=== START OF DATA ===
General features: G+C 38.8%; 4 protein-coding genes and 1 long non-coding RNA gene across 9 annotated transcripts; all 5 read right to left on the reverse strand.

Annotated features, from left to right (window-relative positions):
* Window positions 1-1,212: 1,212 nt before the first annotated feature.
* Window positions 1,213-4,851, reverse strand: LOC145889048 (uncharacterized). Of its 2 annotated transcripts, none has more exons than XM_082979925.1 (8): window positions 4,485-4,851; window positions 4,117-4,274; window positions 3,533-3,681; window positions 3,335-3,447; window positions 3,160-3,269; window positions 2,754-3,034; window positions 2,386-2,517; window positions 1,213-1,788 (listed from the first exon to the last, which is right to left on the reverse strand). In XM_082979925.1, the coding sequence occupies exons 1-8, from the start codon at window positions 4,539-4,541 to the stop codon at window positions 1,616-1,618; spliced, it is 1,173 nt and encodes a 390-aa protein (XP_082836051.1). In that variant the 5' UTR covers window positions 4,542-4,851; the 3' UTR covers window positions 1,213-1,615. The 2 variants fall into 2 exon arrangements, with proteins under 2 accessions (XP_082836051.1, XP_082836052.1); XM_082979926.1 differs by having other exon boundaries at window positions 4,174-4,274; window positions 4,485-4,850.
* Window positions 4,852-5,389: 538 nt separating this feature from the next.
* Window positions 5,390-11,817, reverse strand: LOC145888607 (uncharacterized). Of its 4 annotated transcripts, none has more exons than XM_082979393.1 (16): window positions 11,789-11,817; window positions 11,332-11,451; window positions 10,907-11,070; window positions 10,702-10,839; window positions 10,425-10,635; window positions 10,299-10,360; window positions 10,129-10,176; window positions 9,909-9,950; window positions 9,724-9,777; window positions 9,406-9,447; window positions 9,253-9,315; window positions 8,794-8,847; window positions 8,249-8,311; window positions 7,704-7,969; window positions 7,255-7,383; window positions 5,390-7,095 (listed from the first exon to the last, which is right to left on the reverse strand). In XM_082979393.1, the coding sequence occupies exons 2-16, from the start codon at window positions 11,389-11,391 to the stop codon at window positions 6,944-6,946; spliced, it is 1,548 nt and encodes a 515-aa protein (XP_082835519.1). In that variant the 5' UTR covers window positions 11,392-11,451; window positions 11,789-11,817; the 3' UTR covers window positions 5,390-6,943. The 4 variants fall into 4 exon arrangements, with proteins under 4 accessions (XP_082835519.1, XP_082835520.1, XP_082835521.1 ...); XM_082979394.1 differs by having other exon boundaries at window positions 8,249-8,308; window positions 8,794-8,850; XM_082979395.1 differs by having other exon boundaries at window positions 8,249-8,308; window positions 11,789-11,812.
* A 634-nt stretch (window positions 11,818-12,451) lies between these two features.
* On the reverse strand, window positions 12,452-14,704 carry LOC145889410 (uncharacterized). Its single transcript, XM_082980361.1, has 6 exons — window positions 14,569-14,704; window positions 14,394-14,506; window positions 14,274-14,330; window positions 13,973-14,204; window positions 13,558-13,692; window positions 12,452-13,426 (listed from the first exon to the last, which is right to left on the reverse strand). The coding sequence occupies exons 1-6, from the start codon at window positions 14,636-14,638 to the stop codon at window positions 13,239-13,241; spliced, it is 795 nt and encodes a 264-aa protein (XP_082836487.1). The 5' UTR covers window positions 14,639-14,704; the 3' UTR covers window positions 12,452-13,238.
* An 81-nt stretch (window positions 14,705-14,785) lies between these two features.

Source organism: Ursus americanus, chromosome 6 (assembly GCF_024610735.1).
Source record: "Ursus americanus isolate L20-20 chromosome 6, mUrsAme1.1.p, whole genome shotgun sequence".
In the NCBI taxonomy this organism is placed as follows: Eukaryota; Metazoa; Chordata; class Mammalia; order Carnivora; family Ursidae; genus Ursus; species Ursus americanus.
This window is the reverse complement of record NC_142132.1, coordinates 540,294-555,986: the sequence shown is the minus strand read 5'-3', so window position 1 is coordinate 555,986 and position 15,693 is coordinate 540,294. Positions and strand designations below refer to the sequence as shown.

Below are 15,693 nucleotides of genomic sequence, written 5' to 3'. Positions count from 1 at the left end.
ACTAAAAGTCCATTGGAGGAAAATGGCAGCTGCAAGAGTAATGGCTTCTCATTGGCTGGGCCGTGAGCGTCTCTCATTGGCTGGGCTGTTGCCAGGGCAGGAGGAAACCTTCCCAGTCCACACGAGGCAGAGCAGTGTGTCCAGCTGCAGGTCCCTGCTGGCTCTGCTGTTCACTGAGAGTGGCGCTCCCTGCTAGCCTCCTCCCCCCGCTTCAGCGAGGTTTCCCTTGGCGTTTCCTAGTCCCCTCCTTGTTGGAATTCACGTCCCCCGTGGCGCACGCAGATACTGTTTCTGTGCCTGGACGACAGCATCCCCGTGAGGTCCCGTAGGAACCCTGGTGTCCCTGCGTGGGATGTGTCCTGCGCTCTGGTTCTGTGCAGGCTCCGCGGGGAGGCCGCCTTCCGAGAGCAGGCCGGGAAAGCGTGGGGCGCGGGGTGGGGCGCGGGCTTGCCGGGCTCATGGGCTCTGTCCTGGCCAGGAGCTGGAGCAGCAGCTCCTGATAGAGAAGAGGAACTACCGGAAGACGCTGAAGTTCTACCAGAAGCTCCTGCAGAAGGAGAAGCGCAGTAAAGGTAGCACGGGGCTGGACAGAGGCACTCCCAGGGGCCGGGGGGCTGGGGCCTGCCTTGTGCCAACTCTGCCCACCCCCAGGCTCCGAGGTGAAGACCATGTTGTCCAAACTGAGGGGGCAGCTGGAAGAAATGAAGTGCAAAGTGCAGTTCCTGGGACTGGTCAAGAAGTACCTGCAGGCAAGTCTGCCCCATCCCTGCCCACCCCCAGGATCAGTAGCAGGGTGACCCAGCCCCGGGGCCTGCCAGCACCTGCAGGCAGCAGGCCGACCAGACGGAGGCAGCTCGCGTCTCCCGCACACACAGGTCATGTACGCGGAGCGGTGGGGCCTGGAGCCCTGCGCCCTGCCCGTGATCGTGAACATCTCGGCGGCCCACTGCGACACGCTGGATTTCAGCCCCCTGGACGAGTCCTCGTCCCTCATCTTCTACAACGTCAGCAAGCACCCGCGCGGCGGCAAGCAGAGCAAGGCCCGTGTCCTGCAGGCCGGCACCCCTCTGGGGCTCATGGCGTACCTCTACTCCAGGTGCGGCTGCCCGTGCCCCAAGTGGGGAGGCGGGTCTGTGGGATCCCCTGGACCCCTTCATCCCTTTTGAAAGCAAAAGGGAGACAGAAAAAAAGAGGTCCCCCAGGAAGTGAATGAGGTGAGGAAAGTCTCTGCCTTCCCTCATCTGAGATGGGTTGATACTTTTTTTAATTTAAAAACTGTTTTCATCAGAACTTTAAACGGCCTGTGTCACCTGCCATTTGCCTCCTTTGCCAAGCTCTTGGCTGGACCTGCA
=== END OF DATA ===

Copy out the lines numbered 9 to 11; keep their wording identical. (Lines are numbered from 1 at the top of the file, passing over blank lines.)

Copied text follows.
* An 81-nt stretch (window positions 14,705-14,785) lies between these two features.

Source organism: Ursus americanus, chromosome 6 (assembly GCF_024610735.1).
Source record: "Ursus americanus isolate L20-20 chromosome 6, mUrsAme1.1.p, whole genome shotgun sequence".